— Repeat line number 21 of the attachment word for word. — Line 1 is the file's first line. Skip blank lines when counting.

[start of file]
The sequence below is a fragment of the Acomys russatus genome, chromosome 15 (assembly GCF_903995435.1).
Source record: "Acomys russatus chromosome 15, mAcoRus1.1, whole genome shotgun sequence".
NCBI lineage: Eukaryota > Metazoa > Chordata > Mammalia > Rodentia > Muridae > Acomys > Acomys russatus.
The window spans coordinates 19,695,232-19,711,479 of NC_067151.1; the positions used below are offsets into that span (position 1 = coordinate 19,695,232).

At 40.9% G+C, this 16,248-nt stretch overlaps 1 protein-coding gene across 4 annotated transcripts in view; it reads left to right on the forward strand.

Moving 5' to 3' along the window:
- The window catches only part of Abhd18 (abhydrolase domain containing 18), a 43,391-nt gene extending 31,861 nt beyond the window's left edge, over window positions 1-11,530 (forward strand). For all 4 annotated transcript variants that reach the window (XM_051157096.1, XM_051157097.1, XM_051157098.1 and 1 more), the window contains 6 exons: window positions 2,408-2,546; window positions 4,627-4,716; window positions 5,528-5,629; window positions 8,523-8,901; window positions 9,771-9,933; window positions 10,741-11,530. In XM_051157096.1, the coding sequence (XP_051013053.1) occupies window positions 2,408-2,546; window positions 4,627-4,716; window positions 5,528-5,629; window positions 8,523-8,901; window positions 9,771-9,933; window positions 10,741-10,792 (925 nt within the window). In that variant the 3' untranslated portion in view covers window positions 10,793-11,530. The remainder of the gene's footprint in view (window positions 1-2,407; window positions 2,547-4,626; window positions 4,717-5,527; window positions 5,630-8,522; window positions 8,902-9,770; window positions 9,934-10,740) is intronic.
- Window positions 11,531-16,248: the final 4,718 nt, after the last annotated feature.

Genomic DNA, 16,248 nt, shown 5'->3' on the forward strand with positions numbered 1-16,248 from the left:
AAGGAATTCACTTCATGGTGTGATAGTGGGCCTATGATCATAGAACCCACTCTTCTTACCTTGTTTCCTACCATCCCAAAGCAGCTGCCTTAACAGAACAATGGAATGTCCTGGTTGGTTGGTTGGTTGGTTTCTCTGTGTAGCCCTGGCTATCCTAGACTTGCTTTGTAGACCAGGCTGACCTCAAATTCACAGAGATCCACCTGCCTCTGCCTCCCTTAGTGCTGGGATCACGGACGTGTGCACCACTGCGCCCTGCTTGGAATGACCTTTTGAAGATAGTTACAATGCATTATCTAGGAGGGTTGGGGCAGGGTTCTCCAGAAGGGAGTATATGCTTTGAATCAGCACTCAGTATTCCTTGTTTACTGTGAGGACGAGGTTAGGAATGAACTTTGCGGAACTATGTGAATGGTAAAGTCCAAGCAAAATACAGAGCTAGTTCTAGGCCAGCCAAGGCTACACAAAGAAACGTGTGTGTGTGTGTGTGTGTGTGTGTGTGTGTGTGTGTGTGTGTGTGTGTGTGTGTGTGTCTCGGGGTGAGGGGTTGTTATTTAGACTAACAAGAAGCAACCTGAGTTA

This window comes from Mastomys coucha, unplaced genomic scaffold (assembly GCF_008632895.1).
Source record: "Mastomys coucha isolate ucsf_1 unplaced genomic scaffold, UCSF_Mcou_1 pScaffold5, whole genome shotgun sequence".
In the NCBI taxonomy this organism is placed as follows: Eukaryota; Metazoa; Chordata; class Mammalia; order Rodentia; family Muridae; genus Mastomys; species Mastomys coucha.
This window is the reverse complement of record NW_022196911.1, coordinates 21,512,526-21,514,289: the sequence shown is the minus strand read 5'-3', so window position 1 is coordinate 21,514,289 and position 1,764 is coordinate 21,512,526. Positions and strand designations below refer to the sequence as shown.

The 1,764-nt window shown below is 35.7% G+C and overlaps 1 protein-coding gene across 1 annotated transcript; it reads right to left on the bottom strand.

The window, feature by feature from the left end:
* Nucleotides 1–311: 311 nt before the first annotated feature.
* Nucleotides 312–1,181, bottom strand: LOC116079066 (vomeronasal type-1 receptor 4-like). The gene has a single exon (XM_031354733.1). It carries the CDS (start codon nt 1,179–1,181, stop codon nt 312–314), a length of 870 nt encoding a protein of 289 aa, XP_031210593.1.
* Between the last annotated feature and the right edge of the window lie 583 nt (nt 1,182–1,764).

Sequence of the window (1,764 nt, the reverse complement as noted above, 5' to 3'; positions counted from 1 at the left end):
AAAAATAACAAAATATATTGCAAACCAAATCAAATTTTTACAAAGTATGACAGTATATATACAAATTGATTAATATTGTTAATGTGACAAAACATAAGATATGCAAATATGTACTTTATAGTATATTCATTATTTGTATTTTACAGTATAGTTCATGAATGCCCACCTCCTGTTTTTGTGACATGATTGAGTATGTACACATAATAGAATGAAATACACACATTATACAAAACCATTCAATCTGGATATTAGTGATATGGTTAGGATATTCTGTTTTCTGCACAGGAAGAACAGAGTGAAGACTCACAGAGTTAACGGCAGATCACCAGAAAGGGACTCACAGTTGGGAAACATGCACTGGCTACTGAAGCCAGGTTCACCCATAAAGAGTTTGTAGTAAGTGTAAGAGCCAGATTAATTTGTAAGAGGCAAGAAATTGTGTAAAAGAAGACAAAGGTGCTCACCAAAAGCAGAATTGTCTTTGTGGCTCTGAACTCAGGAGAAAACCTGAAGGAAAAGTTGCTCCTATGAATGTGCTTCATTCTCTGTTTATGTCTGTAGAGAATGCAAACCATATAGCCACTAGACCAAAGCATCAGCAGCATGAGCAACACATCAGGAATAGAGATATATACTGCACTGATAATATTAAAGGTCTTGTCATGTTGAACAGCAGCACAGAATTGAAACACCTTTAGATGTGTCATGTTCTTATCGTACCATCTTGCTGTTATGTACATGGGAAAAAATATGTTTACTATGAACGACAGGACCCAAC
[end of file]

AAAAATAACAAAATATATTGCAAACCAAATCAAATTTTTACAAAGTATGACAGTATATATACAAATTGATTAATATTGTTAATGTGACAAAACATAAGATATGCAAATATGTACTTTATAGTATATTCATTATTTGTATTTTACAGTATAGTTCATGAATGCCCACCTCCTGTTTTTGTGACATGATTGAGTATGTACACATAATAGAATGAAATACACACATTATACAAAACCATTCAATCTGGATATTAGTGATATGGTTAGGATATTCTGTTTTCTGCACAGGAAGAACAGAGTGAAGACTCACAGAGTTAACGGCAGATCACCAGAAAGGGACTCACAGTTGGGAAACATGCACTGGCTACTGAAGCCAGGTTCACCCATAAAGAGTTTGTAGTAAGTGTAAGAGCCAGATTAATTTGTAAGAGGCAAGAAATTGTGTAAAAGAAGACAAAGGTGCTCACCAAAAGCAGAATTGTCTTTGTGGCTCTGAACTCAGGAGAAAACCTGAAGGAAAAGTTGCTCCTATGAATGTGCTTCATTCTCTGTTTATGTCTGTAGAGAATGCAAACCATATAGCCACTAGACCAAAGCATCAGCAGCATGAGCAACACATCAGGAATAGAGATATATACTGCACTGATAATATTAAAGGTCTTGTCATGTTGAACAGCAGCACAGAATTGAAACACCTTTAGATGTGTCATGTTCTTATCGTACCATCTTGCTGTTATGTACATGGGAAAAAATATGTTTACTATGAACGACAGGACCCAAC